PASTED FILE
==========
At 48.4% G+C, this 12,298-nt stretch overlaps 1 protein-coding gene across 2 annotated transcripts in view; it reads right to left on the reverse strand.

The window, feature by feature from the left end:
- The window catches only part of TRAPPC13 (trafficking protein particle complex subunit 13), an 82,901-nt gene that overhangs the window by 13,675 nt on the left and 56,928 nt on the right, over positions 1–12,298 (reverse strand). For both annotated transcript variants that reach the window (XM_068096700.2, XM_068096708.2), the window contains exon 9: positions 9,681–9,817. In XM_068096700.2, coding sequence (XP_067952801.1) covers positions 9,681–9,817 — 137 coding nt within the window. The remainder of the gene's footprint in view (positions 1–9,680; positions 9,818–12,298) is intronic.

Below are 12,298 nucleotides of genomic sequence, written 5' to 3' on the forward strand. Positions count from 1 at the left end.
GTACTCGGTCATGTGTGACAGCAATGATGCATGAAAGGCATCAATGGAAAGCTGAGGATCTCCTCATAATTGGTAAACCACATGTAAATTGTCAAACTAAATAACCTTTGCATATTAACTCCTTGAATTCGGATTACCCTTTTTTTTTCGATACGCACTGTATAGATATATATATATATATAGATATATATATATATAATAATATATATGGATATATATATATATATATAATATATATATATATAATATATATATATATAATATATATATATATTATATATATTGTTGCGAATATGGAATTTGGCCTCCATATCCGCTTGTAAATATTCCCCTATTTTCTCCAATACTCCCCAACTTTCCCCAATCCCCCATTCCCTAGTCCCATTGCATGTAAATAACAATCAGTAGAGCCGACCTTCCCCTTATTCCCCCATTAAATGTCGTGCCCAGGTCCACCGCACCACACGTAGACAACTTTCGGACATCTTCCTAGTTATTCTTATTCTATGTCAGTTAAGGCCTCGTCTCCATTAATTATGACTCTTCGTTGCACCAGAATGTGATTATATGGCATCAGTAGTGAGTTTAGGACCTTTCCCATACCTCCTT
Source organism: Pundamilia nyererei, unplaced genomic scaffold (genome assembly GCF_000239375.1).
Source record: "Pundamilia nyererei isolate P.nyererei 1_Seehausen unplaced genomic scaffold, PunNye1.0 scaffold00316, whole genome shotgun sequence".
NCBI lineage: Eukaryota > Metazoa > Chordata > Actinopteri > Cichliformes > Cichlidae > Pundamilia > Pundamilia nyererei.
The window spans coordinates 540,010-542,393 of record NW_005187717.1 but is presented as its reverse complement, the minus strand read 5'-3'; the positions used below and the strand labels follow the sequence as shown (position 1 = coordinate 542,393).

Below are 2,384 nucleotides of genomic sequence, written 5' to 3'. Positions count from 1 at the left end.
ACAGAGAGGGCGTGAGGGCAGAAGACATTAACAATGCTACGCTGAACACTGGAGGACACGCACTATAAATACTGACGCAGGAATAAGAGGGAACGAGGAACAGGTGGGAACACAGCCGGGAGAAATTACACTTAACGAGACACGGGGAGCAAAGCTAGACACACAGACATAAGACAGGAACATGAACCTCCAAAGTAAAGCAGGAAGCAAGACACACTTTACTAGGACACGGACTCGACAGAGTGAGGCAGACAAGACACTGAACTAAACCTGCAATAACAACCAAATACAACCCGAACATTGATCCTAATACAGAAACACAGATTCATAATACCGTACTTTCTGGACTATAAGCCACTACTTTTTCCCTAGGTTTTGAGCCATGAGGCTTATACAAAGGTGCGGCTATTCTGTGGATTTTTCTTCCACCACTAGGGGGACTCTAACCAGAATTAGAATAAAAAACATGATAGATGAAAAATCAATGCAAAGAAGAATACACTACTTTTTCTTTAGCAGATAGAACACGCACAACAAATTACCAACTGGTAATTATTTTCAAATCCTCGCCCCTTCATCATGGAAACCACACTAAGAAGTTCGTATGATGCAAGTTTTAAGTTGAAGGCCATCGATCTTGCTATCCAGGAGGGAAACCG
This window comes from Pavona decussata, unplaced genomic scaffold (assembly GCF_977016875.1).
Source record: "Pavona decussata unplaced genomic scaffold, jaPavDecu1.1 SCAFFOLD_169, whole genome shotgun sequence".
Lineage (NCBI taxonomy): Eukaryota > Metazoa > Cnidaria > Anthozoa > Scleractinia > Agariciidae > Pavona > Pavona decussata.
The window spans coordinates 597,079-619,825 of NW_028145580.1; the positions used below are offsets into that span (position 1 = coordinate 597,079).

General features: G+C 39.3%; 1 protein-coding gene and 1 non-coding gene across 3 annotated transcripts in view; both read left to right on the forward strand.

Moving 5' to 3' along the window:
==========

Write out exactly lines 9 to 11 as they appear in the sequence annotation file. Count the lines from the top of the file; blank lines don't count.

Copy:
The window spans coordinates 540,010-542,393 of record NW_005187717.1 but is presented as its reverse complement, the minus strand read 5'-3'; the positions used below and the strand labels follow the sequence as shown (position 1 = coordinate 542,393).

Below are 2,384 nucleotides of genomic sequence, written 5' to 3'. Positions count from 1 at the left end.
ACAGAGAGGGCGTGAGGGCAGAAGACATTAACAATGCTACGCTGAACACTGGAGGACACGCACTATAAATACTGACGCAGGAATAAGAGGGAACGAGGAACAGGTGGGAACACAGCCGGGAGAAATTACACTTAACGAGACACGGGGAGCAAAGCTAGACACACAGACATAAGACAGGAACATGAACCTCCAAAGTAAAGCAGGAAGCAAGACACACTTTACTAGGACACGGACTCGACAGAGTGAGGCAGACAAGACACTGAACTAAACCTGCAATAACAACCAAATACAACCCGAACATTGATCCTAATACAGAAACACAGATTCATAATACCGTACTTTCTGGACTATAAGCCACTACTTTTTCCCTAGGTTTTGAGCCATGAGGCTTATACAAAGGTGCGGCTATTCTGTGGATTTTTCTTCCACCACTAGGGGGACTCTAACCAGAATTAGAATAAAAAACATGATAGATGAAAAATCAATGCAAAGAAGAATACACTACTTTTTCTTTAGCAGATAGAACACGCACAACAAATTACCAACTGGTAATTATTTTCAAATCCTCGCCCCTTCATCATGGAAACCACACTAAGAAGTTCGTATGATGCAAGTTTTAAGTTGAAGGCCATCGATCTTGCTATCCAGGAGGGAAACCG